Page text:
This article is originally referred from Traders Trust - Daily Afternoon Report.
The Canadian dollar rose to fresh seven-week highs against its U.S. counterpart on today as oil prices surged, boosting the risk-sensitive, commodity-linked Canadian currency.
USD/CAD was last at 1.3122, down 0.49% for the day after touching lows of 1.3112, the weakest level since October 20.
Oil prices hit the highest levels since July 2015 earlier today after major oil producers reached a deal over the weekend to cut output in an attempt to reduce the global supply overhang.
Higher prices for oil, one of Canada’s major exports, typically boost the Canadian dollar.
Demand for the loonie, as the Canadian dollar is also known, continued to be underpinned despite the Bank of Canada last Wednesday noting “significant” slack in the Canadian economy as it kept interest rates on hold.
Meanwhile, investors were turning their attention to the outcome of the final Federal Reserve meeting of 2016 on Wednesday.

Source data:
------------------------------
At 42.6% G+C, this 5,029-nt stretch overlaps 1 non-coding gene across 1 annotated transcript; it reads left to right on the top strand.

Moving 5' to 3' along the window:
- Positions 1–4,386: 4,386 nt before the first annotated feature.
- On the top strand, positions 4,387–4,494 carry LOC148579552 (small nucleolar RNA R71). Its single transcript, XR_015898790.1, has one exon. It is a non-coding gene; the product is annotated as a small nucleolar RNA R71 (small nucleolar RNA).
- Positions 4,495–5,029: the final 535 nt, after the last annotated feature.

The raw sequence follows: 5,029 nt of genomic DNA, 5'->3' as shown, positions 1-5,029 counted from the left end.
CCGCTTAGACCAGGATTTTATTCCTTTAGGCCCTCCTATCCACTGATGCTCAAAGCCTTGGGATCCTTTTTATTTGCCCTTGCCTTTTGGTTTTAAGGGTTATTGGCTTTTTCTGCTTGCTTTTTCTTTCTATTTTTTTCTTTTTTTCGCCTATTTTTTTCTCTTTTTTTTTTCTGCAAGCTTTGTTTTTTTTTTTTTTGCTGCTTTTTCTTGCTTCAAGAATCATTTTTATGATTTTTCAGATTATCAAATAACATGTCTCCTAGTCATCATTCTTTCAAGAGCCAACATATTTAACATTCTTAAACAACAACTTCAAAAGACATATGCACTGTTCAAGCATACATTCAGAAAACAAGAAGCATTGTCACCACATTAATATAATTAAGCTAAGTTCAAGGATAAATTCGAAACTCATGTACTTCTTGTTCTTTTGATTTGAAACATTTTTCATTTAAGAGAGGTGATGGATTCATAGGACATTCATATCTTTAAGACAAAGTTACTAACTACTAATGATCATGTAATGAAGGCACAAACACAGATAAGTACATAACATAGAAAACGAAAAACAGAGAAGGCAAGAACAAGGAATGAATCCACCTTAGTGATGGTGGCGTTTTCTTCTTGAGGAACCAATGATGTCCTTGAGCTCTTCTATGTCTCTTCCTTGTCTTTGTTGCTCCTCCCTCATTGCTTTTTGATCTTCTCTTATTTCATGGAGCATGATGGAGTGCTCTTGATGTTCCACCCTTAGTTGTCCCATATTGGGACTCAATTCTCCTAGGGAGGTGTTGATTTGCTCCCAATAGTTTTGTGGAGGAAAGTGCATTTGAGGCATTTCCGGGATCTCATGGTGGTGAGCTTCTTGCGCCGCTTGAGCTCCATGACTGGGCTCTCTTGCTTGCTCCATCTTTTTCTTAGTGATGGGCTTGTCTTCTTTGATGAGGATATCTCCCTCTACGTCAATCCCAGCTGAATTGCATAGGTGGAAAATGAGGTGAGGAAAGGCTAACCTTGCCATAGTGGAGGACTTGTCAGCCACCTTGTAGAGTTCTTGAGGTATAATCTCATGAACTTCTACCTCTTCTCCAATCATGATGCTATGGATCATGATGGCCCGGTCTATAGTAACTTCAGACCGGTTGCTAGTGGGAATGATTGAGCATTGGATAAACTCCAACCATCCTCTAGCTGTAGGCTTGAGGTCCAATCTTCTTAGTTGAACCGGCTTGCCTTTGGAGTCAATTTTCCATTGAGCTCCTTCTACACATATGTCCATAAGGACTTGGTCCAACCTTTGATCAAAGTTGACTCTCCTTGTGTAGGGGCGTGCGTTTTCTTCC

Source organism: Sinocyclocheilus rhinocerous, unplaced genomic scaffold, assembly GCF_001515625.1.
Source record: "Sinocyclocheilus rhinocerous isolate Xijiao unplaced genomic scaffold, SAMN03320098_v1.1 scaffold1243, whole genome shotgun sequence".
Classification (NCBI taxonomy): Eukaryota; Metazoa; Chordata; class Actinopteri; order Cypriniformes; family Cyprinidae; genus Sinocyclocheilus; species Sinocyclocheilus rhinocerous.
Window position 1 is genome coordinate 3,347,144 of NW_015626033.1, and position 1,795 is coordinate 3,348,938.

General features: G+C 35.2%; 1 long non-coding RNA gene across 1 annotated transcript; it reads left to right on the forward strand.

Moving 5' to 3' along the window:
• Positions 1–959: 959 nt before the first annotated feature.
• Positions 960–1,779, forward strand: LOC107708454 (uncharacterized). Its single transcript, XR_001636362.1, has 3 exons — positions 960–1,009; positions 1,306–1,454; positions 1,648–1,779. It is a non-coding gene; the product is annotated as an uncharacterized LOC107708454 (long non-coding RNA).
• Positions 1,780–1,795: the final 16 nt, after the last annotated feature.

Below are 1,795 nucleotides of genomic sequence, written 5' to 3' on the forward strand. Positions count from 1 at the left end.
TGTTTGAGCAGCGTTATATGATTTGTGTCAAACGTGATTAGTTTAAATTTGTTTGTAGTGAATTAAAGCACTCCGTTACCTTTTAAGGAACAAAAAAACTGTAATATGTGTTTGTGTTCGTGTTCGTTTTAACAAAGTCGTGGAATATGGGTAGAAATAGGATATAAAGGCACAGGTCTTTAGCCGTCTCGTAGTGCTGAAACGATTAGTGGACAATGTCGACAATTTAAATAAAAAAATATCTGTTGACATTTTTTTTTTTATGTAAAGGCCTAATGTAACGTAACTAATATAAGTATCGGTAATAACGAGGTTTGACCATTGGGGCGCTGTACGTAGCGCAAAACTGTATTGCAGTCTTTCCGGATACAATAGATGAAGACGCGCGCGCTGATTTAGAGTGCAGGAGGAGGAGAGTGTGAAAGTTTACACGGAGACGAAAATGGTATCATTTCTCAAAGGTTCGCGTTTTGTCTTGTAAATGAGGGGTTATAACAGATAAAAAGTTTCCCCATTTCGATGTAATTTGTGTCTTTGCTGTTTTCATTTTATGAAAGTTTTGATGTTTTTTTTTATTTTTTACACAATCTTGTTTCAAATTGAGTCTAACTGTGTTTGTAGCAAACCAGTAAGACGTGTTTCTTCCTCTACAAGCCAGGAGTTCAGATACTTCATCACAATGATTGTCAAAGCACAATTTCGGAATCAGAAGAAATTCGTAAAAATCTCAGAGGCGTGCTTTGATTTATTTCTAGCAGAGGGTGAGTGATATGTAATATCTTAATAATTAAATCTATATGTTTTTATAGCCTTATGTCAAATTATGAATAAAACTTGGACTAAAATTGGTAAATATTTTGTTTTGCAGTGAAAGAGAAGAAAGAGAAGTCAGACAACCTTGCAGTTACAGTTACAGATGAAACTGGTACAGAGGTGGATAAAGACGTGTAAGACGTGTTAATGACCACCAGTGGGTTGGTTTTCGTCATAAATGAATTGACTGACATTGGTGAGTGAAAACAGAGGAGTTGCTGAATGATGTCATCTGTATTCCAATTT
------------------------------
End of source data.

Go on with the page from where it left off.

Little doubt remains that the Fed will hike rates for the first time in a year at the meeting, with investors pricing in a 100% chance of an increase, according to federal funds futures.
The Fed is also expected to announce updated economic forecasts and markets will be watching for signals the outlook for inflation and the expected pace of rate hikes in 2017.
Higher rates boost the dollar by making the currency more attractive to yield-seeking investors.
The greenback slid against a basket of six other major currencies amid pre-meeting jitters, with the U.S. dollar index down 0.47% to 101.12.
Original Source: Traders Trust - Daily Afternoon Report